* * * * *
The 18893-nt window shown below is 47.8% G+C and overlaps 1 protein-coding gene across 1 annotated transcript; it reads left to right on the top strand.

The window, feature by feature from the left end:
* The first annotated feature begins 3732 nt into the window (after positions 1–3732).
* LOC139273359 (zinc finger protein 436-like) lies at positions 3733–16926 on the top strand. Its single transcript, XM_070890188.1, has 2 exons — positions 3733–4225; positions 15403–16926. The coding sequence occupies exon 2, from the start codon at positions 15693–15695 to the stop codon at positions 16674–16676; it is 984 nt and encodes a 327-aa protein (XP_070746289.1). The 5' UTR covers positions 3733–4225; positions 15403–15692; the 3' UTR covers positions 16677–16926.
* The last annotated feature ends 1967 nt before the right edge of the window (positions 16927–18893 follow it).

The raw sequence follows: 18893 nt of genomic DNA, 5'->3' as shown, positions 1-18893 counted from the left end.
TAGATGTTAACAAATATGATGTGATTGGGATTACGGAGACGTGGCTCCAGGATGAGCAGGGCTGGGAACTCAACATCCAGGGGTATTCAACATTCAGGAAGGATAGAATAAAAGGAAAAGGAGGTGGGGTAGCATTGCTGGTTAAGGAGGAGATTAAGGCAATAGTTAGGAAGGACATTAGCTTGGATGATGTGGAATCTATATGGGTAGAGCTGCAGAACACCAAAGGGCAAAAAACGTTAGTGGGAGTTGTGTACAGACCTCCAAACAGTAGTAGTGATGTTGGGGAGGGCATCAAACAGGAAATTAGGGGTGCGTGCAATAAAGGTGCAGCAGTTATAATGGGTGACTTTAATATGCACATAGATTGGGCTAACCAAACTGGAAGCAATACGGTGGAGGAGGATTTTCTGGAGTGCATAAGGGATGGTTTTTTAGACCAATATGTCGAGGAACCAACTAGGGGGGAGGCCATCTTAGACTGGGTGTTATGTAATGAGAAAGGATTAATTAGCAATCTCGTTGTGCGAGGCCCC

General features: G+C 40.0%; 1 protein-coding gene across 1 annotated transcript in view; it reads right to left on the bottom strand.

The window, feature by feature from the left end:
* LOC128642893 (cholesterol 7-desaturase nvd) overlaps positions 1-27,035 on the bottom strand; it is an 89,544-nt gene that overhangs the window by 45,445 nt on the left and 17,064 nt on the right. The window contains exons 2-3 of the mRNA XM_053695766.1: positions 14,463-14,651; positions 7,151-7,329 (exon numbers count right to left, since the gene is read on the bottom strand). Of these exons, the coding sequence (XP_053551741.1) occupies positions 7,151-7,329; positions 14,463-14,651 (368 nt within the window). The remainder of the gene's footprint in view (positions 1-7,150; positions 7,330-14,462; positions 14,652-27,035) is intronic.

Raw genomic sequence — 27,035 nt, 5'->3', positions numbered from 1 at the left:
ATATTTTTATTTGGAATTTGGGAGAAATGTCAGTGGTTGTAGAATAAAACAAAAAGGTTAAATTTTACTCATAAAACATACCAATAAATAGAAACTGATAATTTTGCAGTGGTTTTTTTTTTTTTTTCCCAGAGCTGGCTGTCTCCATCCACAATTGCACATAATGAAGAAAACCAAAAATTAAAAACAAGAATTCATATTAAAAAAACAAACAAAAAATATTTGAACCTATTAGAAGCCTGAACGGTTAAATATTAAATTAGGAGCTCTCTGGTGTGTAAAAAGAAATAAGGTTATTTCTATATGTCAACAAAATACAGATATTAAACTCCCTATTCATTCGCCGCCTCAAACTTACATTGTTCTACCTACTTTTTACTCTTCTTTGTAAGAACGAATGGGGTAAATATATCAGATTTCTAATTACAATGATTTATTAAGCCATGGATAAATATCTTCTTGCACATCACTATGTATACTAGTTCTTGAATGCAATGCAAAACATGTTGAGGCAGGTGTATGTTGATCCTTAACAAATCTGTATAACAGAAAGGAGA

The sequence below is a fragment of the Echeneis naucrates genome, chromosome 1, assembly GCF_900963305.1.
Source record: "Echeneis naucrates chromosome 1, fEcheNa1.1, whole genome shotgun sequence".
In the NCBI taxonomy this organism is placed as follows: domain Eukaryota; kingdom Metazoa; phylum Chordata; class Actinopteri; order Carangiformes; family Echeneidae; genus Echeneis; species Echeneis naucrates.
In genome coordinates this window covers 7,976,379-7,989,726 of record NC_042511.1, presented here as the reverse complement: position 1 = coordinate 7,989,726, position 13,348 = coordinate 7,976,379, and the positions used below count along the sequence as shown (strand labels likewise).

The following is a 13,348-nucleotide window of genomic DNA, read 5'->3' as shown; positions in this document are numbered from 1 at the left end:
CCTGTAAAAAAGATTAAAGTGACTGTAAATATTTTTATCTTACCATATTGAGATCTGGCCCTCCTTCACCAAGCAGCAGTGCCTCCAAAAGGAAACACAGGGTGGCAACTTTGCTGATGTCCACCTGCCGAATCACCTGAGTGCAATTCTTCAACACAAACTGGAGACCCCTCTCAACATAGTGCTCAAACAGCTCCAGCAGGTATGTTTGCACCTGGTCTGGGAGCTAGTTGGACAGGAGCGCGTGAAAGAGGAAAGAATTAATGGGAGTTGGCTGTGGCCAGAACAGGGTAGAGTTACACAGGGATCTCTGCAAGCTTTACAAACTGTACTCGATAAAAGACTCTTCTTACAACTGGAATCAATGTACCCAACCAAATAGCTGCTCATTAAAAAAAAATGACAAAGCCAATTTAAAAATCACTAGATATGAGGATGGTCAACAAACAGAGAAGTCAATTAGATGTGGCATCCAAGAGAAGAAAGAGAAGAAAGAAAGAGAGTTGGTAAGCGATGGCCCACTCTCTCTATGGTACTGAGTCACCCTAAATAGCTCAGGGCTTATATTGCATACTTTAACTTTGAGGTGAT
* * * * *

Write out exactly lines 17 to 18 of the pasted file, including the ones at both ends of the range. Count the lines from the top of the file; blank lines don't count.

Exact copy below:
The following is a 13,348-nucleotide window of genomic DNA, read 5'->3' as shown; positions in this document are numbered from 1 at the left end:
CCTGTAAAAAAGATTAAAGTGACTGTAAATATTTTTATCTTACCATATTGAGATCTGGCCCTCCTTCACCAAGCAGCAGTGCCTCCAAAAGGAAACACAGGGTGGCAACTTTGCTGATGTCCACCTGCCGAATCACCTGAGTGCAATTCTTCAACACAAACTGGAGACCCCTCTCAACATAGTGCTCAAACAGCTCCAGCAGGTATGTTTGCACCTGGTCTGGGAGCTAGTTGGACAGGAGCGCGTGAAAGAGGAAAGAATTAATGGGAGTTGGCTGTGGCCAGAACAGGGTAGAGTTACACAGGGATCTCTGCAAGCTTTACAAACTGTACTCGATAAAAGACTCTTCTTACAACTGGAATCAATGTACCCAACCAAATAGCTGCTCATTAAAAAAAAATGACAAAGCCAATTTAAAAATCACTAGATATGAGGATGGTCAACAAACAGAGAAGTCAATTAGATGTGGCATCCAAGAGAAGAAAGAGAAGAAAGAAAGAGAGTTGGTAAGCGATGGCCCACTCTCTCTATGGTACTGAGTCACCCTAAATAGCTCAGGGCTTATATTGCATACTTTAACTTTGAGGTGAT